Thursday, October 23, 2014

Living on 1200 Calories...Without Starving

One of the greatest myths to changing your lifestyle to facilitate weight-loss is that you must starve yourself in order to gain results.  This is an exaggeration made by people who really are not well informed as to the right way to do this. 

For the better part of two years I survived on about 1200 calories per day.  When I say this to people their immediate response is one driven by the aforementioned myth.  "Weren't you hungry all the time?"  No.  We very rarely experienced hunger pangs that would send us into a ravenous tizzy.  As a matter of fact I don't think that ever happened.  We didn't experience the feeling of starvation, not because we claim to be awesome superheroes with powers of restraint and will that far exceed those of your average mortal, rather it’s because we went about this with an informed method to reducing our caloric intake.

To explain this you have to understand that all calories are not equal.  This is true at least as it pertains to a calories ability to keep you satisfied.  You can think about it in a way that would characterize any food you eat into two categories; those being slowly digested and those being quickly digested.  There are a number of factors that contribute to whether something is digested quickly or slowly.  Foods that are high in fiber tend to slow the absorption of calories and sugars from the foods you eat and these foods tend to take longer to move through your system.  Lean proteins are also slow to uptake, primarily because the enzymes needed to digest proteins live in your intestines.  So these proteins will pass more or less intact into your intestine before they begin to break into smaller components and this tends to slow the process of digestion for anything else consumed with it.  Complex sugars are also slower to digest than simple sugars and foods like whole grains and vegetable based starches are very fibrous and contain parts that we can't digest at all.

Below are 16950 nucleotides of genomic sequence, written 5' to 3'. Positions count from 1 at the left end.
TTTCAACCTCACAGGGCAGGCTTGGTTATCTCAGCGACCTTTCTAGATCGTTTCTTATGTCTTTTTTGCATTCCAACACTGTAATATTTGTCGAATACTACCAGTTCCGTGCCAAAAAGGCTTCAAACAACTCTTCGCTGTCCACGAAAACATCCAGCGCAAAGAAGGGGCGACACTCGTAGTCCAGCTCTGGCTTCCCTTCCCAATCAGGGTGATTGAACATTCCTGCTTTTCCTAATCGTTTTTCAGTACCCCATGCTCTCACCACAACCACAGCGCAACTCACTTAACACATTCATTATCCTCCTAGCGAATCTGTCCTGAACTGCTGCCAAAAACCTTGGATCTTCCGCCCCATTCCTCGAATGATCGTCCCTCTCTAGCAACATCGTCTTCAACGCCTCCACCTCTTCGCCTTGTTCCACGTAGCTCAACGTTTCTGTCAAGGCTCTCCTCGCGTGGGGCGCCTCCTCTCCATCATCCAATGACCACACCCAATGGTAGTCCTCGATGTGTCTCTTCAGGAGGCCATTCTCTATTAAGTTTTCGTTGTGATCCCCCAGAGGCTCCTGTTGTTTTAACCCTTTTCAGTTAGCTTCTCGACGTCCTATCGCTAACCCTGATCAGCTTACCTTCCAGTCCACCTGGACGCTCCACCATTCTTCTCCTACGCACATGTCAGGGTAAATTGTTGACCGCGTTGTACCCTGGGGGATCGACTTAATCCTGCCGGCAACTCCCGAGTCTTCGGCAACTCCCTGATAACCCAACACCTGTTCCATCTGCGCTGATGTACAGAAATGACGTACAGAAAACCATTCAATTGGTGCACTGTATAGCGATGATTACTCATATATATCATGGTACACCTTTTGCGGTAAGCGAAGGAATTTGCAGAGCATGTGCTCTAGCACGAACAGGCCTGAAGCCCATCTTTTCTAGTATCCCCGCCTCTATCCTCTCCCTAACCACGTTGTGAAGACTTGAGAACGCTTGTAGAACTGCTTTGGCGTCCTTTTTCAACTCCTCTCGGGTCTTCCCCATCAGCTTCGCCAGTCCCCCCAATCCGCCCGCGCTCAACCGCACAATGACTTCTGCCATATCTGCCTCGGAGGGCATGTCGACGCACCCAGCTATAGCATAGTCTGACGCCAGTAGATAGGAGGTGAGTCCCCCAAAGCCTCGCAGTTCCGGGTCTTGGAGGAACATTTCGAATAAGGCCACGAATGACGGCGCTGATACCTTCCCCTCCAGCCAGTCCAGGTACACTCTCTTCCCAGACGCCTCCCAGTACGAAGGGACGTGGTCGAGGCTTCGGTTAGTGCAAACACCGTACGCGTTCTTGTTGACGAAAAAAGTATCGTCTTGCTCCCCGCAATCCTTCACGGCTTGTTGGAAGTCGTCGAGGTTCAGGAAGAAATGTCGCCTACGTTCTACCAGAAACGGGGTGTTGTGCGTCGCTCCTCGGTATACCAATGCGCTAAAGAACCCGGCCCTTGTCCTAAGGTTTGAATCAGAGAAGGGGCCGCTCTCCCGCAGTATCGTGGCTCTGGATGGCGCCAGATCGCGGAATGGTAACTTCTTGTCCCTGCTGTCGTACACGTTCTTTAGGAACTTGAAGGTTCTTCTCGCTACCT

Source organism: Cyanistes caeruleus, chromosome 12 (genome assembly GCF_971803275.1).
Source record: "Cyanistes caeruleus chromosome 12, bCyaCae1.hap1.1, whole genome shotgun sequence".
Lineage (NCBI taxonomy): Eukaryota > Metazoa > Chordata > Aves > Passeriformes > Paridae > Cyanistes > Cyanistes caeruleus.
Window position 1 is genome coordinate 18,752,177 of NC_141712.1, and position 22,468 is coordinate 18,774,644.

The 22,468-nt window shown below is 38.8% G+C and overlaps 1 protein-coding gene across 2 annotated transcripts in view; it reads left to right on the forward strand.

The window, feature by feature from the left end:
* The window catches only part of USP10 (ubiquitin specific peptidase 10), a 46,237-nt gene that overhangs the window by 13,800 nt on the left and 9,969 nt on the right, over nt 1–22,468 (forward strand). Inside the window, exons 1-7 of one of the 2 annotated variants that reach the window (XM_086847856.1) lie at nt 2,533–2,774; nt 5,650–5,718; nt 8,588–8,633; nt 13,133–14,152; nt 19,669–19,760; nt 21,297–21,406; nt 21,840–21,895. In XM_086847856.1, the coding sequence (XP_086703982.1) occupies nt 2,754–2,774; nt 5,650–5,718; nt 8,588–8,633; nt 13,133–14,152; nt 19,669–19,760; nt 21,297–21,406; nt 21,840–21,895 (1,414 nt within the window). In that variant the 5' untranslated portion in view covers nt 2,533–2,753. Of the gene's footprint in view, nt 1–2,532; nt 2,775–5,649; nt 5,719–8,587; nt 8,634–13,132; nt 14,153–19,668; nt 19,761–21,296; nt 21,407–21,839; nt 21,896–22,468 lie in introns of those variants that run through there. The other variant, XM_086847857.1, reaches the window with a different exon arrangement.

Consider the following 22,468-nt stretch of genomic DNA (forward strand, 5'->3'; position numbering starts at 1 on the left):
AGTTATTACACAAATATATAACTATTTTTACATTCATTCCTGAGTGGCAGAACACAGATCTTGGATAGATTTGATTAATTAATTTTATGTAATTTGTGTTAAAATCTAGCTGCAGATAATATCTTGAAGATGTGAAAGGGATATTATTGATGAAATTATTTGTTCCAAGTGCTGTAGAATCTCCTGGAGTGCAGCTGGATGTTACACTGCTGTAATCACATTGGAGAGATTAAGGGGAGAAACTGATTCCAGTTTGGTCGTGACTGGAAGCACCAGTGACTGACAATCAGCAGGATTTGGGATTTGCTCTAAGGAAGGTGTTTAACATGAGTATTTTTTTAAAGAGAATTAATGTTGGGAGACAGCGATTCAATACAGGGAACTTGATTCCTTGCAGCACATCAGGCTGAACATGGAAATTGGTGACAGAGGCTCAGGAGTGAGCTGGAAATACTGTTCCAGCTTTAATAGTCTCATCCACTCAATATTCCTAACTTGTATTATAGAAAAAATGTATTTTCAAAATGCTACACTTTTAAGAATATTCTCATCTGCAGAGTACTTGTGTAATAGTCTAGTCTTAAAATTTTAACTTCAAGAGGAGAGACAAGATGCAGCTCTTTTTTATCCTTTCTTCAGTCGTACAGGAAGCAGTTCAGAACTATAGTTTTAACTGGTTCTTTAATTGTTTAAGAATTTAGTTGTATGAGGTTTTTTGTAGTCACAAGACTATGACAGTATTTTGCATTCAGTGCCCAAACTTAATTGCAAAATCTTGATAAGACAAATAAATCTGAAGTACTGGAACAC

So what does all this mean?

Your body is still going to attempt to digest as much of the food as possible and if your system slows down to a crawl that means food empties from your stomach much slower and food remains in your gut being processed longer thus you are not going to be hungry quite so quickly after eating. 
The other component to this is that the foods that are high in lean protein, have complex sugars or high fiber content are typically lower calorie when compared to fatty proteins, simple sugars (table sugar, candy) and low fiber foods.  A good illustration of this would be to compare 200 calories of apples (high fiber and low fructose) with 200 calories of chocolate.  In my experience you could eat 3-4 gala apples to attain the same calories and sugar that you would from a single chocolate bar.  And I believe it goes without saying that the apples will keep you fuller longer as a result of the amount eaten but also because your body will take its sweet time and getting those apples through your system.

Jess and I never felt deprived because we approached our food choices from the perspective of understanding what effect different foods have on our bodies.  It has been said that the greatest source of inequality is the ownership and proprietary state of knowledge.  If you want to make a change in your life, educate yourself and set your feet on the equal footing we've all been promised.

Happy Running!!!

Rob and Jess